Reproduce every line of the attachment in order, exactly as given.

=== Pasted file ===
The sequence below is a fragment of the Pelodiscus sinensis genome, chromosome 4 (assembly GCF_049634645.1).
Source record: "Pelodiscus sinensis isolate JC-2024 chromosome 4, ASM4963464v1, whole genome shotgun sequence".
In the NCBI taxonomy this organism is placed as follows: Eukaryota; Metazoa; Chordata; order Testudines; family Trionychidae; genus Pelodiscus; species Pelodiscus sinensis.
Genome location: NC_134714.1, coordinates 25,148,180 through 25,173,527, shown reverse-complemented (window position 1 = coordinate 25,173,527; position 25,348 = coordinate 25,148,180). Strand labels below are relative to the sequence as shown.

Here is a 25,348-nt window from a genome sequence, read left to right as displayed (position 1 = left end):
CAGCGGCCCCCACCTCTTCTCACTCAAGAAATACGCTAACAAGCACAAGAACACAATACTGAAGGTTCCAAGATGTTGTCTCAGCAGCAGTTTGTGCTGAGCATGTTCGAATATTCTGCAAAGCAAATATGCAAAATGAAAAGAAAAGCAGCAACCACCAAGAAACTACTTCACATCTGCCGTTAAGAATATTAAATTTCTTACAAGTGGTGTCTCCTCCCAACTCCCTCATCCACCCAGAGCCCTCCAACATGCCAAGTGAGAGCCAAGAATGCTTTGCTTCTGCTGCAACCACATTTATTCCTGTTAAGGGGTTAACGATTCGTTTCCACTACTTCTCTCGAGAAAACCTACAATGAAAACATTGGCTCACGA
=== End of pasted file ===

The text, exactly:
The sequence below is a fragment of the Pelodiscus sinensis genome, chromosome 4 (assembly GCF_049634645.1).
Source record: "Pelodiscus sinensis isolate JC-2024 chromosome 4, ASM4963464v1, whole genome shotgun sequence".
In the NCBI taxonomy this organism is placed as follows: Eukaryota; Metazoa; Chordata; order Testudines; family Trionychidae; genus Pelodiscus; species Pelodiscus sinensis.
Genome location: NC_134714.1, coordinates 25,148,180 through 25,173,527, shown reverse-complemented (window position 1 = coordinate 25,173,527; position 25,348 = coordinate 25,148,180). Strand labels below are relative to the sequence as shown.

Here is a 25,348-nt window from a genome sequence, read left to right as displayed (position 1 = left end):
CAGCGGCCCCCACCTCTTCTCACTCAAGAAATACGCTAACAAGCACAAGAACACAATACTGAAGGTTCCAAGATGTTGTCTCAGCAGCAGTTTGTGCTGAGCATGTTCGAATATTCTGCAAAGCAAATATGCAAAATGAAAAGAAAAGCAGCAACCACCAAGAAACTACTTCACATCTGCCGTTAAGAATATTAAATTTCTTACAAGTGGTGTCTCCTCCCAACTCCCTCATCCACCCAGAGCCCTCCAACATGCCAAGTGAGAGCCAAGAATGCTTTGCTTCTGCTGCAACCACATTTATTCCTGTTAAGGGGTTAACGATTCGTTTCCACTACTTCTCTCGAGAAAACCTACAATGAAAACATTGGCTCACGA